Especially for scientists, researchers, technicians, and executives, the opportunity to talk about their work is irresistible, and unfortunately, these are the same people with the greatest access to your innovations and trade secrets. The ego gets inflated and the encouraging head nods and clarifying filler questions of the elicitor prompt the talker to keep on chattering. Eventually, if the elicitation is done correctly, the talker will exceed his/her brief and provide too many details of their company org chart, their research project, their product in development, and/or their market strategy. Thank you very much.

You might be asking how you can prevent yourself from becoming a chatter monkey at your next professional conference, poster session or trade show. We have an exhaustive list at Trust Farm, but here are some highlights:

1. Don’t drink too much alcohol. Like all the other bad decisions in your life, trade secret loss often starts with a shot and a chaser. Avoid excessive alcohol consumption and dart to your hotel room if you feel your numb lips beginning to spew trade secrets.

2. Know your script. Ask your manager what you can and cannot say about your secret product in development, or your corporate strategy, or any other trade secret that you have in your head that might come up [and unfortunately out] during an elicitation attempt at the professional conference. Learn what to say and know your authorized disclosure limits.

3. Just say no. (aka Get off the X). It is difficult to tell someone that you cannot share information that exceeds your script. You must practice how to counter-elicit and be blunt. Practice telling people that what the elicitor is asking for would make you share a trade secret that is against your professional and personal ethical morals, against your company policy, and probably would violate Title 18, Section 1831, and Section 1832, of U.S. Code. Some people use humor or sarcasm. Some change the topic to something else — like squirrels. Others simply dart to their hotel room without explanation. Find what works for you and get off the trade secret disclosure X.

4. Know Yourself. If you are fat, ugly, and/or boring in real life, you should remember that you are fat, ugly, and/or boring in the magical land of the Conference. If you find someone chatting you up with compliments on your body, good looks, and/or interesting personality at your next conference, dart to your hotel room! While your ego might take a hit from this truth-telling, your elicitor might have been buttering you up to kick start your chatter monkey-ness, or worse, setting you up to compromise you via a blackmail scheme later [search “honey trap” for more info].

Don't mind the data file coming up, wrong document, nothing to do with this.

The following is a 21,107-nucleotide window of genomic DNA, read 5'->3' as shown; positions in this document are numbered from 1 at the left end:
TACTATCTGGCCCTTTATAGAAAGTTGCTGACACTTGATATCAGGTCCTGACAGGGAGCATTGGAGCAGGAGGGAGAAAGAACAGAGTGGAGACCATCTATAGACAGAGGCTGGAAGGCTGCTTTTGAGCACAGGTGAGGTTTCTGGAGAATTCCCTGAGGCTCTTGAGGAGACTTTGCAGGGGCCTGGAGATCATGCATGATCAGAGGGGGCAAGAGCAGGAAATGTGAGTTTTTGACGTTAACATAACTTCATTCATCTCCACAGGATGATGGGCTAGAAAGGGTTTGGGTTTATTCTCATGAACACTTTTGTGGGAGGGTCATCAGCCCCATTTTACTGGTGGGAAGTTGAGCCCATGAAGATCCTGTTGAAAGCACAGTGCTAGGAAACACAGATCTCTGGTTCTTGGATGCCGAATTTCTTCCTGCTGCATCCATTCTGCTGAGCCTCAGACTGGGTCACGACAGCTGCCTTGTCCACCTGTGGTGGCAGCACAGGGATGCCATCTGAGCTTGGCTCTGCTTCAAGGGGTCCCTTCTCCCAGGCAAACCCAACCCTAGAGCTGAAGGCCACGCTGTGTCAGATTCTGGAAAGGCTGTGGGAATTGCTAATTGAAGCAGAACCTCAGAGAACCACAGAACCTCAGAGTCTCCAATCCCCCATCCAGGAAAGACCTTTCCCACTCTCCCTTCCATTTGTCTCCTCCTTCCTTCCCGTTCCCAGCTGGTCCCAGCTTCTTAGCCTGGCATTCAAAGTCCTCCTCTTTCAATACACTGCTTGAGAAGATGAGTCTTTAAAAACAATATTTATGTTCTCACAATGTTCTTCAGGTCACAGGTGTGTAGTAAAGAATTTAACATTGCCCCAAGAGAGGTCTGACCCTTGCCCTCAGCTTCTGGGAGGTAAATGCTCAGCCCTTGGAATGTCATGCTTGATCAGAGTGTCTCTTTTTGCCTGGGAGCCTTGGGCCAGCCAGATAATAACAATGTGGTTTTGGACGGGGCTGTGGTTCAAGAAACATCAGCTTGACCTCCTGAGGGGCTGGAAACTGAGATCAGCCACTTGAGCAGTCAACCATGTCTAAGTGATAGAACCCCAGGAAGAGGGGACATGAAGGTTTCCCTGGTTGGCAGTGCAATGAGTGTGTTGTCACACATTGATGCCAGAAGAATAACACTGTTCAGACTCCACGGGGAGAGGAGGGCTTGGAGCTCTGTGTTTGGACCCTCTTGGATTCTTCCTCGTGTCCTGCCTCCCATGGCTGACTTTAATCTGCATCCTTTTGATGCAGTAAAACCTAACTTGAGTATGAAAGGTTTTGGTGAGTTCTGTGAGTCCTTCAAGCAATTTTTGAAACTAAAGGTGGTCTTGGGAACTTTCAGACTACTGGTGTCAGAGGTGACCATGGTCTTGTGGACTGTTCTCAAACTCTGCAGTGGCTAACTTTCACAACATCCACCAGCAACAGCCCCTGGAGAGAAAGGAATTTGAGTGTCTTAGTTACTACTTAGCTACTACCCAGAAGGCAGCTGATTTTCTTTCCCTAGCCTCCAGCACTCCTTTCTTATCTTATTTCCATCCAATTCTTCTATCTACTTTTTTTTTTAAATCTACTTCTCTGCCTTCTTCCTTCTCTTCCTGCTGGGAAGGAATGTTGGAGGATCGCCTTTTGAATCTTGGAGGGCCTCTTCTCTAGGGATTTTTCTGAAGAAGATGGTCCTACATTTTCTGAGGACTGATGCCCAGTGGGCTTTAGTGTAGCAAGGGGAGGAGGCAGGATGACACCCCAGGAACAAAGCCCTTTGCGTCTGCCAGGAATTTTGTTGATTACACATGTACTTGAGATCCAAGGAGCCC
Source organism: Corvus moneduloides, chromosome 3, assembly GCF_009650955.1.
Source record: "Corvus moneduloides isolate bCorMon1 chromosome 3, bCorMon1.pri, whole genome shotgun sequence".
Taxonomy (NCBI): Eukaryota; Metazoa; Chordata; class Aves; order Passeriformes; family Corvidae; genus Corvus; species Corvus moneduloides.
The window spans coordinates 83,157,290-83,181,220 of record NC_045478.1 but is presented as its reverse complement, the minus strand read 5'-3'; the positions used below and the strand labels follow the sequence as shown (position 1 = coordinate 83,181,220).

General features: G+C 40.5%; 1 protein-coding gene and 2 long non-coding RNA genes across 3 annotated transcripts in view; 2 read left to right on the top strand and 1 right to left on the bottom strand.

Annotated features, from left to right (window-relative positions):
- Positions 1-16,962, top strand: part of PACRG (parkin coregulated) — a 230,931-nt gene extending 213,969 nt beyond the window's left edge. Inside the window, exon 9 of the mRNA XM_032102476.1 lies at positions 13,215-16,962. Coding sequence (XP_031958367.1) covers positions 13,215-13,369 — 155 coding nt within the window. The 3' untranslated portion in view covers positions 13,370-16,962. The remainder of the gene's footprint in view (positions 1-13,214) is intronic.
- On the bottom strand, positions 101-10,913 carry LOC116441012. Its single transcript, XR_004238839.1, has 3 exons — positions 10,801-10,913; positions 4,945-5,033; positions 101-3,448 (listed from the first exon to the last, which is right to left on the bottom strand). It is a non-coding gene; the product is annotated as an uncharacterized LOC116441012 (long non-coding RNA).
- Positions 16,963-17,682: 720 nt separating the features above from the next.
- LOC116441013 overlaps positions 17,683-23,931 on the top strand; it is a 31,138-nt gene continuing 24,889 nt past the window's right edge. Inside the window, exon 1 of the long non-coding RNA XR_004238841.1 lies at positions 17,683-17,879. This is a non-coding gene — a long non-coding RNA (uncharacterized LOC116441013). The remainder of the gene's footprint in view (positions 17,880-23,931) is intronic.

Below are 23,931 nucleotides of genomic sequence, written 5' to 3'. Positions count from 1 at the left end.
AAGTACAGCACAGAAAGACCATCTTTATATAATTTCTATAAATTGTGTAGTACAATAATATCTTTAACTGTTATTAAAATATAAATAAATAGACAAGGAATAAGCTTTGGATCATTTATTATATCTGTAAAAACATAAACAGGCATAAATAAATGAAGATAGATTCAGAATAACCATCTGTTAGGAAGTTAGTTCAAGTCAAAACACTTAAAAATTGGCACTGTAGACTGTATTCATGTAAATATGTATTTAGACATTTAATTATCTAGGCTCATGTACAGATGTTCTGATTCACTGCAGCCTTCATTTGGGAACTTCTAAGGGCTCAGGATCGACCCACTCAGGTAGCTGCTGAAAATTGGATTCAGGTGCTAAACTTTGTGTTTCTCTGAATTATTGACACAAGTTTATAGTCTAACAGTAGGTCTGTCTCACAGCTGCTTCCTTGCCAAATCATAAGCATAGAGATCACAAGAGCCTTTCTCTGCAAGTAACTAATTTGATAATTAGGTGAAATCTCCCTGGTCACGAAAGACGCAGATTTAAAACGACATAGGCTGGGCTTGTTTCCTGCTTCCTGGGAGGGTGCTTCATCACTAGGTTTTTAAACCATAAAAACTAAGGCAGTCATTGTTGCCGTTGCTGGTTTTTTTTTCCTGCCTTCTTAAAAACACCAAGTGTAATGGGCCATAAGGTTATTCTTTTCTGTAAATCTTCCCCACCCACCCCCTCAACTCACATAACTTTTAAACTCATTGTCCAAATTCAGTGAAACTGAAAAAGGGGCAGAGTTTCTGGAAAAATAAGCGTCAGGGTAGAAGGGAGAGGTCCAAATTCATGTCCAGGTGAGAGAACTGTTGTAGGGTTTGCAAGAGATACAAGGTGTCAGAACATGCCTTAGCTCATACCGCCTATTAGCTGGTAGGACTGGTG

Step 5: Confess Your Trade Secrets During a Job Interview

The economy is coming back [slowly] and people are beginning to move onto other jobs with other companies. That’s great…and many people take the change in jobs as an opportunity to disclose their current employer’s trade secrets and other proprietary information to other companies [i.e., to competitors of your current employer]. Many people decide to plump-up their resumes with juicy trade secret information to demonstrate to potential employers how important their contributions have been to their current employers. Telephone and in-person interviews with competitors are also great ways to share too many details of the secret project that you have been working on for the past three years.

My favorite trade secret unauthorized trade secret disclosures occur when someone replies to a solicitation from an “executive search” consultant on behalf of an unnamed company in the industry and then proceeds to provide too many details of a project or program in the hope that he/she will get an interview for the less-than-descriptive job description with a company that may or may not even exist!

To prevent this type of trade secret loss, simply apply the recommendations from Steps 1-4 above. Know what you can and cannot say about your company’s trade secrets, and apply those rules and limits to your resume and/or employment candidate interviews.

Now that you know the 5 Steps to Trade Secret Loss, you probably have picked-up on a theme of the article. You should ask your employer how it wants you to handle its trade secrets; if they don’t know…well, recommend that they connect. On a personal level, know what trade secret information you have in your head and think about what you should or should not share with others. Finally, remember that there are people actively hunting for your trade secrets and that you are the first [and often only] line of defense.